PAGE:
• Alan Davies says:

            Chris, you might not be satisfied with it, but Tony Burke did publish his population strategy back in May.

          • Comparing Melbourne with Tokyo is absurd. I don’t want Melbourne to be like Tokyo either, thankfully its not going to happen no matter what policies are in place.

            However, as for not encouraging population growth what do you suggest? The vast majority of cities all over the world are experiencing population growth. Reversing that trend in Australia would be very difficult. Additionally we have a rapidly ageing population that is going to require support over the next few decades. The only real way to be able to pay for that is to ensure that enough workers are paying taxes.

            As for our water supply, there are plenty of solutions there, many of them happening now: 3rd pipes for recycled water, perfect for not potable uses; small localised water treatment systems, again for non potable uses; better storm water catchment and treatment; etc.

            As for concreting more of our soil, that is exactly why we need to increase densities rather than continue sprawl, the same goes for polluting air (higher densities = more PT, walking, biking friendly).

    • If someone wants to give free reign to developers, they’re not planners. They’re developers. There is a big difference.

      • John Burke says:

        If someone wants to give free reign to “self interested” residents they are not planners either, but in an entirely different sense. The white picket fence and car is so 50’s. In short my favourite “ism” is nimbyism, ever since Marx described Engels’ wife as “common”.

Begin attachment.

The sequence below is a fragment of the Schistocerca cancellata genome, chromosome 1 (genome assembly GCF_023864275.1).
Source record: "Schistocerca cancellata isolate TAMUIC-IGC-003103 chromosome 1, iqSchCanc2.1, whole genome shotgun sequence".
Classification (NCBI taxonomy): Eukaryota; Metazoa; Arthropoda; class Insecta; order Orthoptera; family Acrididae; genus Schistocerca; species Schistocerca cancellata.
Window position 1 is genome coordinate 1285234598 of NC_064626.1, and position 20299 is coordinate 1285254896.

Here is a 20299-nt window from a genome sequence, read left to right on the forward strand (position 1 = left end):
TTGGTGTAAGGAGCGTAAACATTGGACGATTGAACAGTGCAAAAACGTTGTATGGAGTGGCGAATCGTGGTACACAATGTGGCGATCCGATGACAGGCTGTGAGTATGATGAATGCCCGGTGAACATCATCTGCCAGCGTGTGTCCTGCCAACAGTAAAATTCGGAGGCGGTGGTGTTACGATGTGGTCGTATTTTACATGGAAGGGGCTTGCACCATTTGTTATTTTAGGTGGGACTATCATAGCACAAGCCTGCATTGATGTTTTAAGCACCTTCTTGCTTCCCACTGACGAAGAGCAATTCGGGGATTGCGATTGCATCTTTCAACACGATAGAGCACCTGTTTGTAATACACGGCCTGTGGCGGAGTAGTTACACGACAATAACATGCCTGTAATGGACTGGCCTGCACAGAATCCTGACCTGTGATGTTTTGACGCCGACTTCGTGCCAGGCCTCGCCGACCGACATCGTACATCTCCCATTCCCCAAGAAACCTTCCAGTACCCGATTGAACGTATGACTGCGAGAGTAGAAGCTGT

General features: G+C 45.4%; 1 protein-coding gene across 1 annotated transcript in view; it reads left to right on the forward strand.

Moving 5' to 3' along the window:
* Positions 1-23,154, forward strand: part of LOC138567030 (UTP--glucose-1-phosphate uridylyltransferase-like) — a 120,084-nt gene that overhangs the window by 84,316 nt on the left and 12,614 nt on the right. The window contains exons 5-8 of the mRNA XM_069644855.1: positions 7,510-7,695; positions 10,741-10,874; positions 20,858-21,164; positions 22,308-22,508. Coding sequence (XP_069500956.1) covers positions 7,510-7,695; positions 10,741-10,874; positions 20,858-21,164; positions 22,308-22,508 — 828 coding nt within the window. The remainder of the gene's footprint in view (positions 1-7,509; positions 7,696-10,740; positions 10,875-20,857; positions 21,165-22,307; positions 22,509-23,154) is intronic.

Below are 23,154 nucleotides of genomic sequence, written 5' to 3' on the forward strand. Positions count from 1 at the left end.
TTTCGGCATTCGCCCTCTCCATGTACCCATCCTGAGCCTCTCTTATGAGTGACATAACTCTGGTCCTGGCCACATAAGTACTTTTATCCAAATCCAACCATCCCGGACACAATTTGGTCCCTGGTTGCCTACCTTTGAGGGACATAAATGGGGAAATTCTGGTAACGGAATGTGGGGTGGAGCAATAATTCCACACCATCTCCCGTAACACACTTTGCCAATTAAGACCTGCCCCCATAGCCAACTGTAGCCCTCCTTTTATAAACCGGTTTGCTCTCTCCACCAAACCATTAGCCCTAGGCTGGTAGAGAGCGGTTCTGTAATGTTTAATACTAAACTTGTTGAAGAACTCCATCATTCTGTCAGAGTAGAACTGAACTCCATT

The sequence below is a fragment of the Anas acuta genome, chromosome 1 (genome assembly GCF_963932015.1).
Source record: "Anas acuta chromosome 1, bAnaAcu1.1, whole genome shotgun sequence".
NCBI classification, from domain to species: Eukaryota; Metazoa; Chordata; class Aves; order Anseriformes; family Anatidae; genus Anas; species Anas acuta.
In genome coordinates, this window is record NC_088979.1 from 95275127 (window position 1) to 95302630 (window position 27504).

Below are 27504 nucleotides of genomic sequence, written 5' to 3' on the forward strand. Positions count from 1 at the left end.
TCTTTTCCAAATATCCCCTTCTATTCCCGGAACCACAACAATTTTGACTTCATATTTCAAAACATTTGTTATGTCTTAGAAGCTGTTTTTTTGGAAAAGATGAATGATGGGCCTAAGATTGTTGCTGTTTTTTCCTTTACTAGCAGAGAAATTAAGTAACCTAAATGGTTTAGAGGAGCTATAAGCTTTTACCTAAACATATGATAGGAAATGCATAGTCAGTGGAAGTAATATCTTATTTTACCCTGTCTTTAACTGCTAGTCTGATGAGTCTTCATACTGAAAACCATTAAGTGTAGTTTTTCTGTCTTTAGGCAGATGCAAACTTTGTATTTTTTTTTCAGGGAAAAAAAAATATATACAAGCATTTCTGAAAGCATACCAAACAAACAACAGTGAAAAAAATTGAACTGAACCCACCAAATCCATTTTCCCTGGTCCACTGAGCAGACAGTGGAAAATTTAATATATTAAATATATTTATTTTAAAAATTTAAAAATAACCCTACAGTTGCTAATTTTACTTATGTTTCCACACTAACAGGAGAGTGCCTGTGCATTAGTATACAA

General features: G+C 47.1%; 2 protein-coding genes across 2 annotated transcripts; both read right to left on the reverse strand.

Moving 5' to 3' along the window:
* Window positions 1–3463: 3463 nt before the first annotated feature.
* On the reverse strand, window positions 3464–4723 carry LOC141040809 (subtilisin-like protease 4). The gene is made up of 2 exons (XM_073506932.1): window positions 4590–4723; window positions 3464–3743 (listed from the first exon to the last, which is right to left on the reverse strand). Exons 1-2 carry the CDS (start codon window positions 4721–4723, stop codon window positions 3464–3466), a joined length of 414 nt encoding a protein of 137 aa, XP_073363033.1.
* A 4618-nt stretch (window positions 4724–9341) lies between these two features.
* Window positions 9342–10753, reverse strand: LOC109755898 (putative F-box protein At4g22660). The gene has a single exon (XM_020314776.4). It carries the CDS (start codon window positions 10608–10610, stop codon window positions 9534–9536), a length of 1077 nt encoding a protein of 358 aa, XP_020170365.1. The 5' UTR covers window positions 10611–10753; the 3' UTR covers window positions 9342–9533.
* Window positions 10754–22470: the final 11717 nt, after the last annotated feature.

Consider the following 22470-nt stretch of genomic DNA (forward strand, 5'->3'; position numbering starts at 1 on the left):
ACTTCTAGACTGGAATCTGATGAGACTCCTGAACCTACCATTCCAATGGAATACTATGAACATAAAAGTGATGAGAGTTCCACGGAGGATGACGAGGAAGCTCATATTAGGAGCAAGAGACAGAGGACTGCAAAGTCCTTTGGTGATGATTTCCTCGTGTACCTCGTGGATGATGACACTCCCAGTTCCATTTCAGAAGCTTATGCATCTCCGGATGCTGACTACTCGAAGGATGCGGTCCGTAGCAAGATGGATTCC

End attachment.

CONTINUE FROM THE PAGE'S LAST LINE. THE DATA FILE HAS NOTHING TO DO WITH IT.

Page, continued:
• Chris G says:

        Most planners work for developers, it goes with the career. No development, no planners needed. Some spend a bit of time in the council planning department, but why would you spurn a potential employer? There is a structural bias towards the “development mind set”. They speak the same language, and residents speak in values that do not translate into ‘ResCode’ or what ever its called this year…

        • Terry says:

          True to an extent, but planners look at the big picture, not just the particular concerns of particular residents in a particular street. It would be impossible to address each individual concern and mould a development to address every competing interest. Instead we strive to be responsive to the inherent qualities of each site, so admittedly we are inconsistent in our approach in that sense, but rightly so – IE sites with a main road frontage, or near public transport and shops and/or located adjacent a school or park are afforded a different set of parameters to sites within the residential hinterland.